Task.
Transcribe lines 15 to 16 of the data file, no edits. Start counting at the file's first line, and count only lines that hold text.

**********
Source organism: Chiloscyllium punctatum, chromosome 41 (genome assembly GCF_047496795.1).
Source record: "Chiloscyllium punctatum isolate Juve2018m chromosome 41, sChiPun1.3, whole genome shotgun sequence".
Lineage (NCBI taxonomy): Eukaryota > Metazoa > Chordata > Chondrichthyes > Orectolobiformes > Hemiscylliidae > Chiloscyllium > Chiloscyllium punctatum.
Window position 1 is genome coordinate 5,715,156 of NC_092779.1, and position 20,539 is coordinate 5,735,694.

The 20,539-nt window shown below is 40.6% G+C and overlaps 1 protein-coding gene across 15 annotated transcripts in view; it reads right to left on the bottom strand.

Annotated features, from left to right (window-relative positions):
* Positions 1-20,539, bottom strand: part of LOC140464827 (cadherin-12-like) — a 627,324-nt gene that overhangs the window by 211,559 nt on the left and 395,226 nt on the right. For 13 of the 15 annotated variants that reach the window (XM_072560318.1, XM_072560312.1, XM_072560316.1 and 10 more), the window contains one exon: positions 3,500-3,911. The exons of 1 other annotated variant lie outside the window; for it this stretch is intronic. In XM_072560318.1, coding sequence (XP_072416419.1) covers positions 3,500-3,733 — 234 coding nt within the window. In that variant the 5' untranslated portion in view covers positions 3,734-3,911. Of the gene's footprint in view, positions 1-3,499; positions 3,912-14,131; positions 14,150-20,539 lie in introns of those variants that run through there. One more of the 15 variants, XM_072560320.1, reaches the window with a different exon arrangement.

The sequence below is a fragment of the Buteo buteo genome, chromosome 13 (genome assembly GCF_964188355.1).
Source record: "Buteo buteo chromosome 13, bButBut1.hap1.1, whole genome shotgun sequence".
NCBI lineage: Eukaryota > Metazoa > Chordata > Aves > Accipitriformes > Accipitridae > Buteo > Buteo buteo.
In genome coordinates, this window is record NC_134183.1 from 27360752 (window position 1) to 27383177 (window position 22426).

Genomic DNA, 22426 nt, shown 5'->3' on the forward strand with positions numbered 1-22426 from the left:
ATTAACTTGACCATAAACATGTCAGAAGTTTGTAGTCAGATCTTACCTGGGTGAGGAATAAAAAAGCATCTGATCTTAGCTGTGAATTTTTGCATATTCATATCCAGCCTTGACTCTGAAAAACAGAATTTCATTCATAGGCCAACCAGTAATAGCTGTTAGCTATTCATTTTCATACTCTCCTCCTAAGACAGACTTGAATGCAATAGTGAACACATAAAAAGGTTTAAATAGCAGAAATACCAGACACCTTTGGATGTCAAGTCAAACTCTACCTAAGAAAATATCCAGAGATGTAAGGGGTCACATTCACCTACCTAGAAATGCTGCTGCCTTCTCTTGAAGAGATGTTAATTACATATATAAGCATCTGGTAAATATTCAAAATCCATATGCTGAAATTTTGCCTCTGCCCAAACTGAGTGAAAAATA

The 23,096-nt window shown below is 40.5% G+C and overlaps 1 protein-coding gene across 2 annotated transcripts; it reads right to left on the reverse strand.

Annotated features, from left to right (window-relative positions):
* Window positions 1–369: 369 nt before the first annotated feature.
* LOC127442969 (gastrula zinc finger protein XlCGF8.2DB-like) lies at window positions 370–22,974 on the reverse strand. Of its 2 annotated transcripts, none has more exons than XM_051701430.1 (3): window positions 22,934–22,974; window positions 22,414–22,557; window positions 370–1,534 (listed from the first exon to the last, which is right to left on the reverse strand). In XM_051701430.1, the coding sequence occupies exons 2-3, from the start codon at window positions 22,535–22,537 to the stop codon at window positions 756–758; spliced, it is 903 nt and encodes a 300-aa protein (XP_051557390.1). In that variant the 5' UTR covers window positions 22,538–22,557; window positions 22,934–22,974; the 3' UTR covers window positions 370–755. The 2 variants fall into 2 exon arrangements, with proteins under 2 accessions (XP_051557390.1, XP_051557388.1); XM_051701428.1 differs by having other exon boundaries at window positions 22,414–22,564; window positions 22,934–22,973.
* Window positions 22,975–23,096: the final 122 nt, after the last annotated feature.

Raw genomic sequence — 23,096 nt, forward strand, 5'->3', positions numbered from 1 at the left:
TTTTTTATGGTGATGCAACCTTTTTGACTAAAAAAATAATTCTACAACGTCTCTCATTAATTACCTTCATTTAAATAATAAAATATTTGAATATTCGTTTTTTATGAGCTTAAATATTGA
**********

Annotated features, from left to right (window-relative positions):
* Window positions 1–369: 369 nt before the first annotated feature.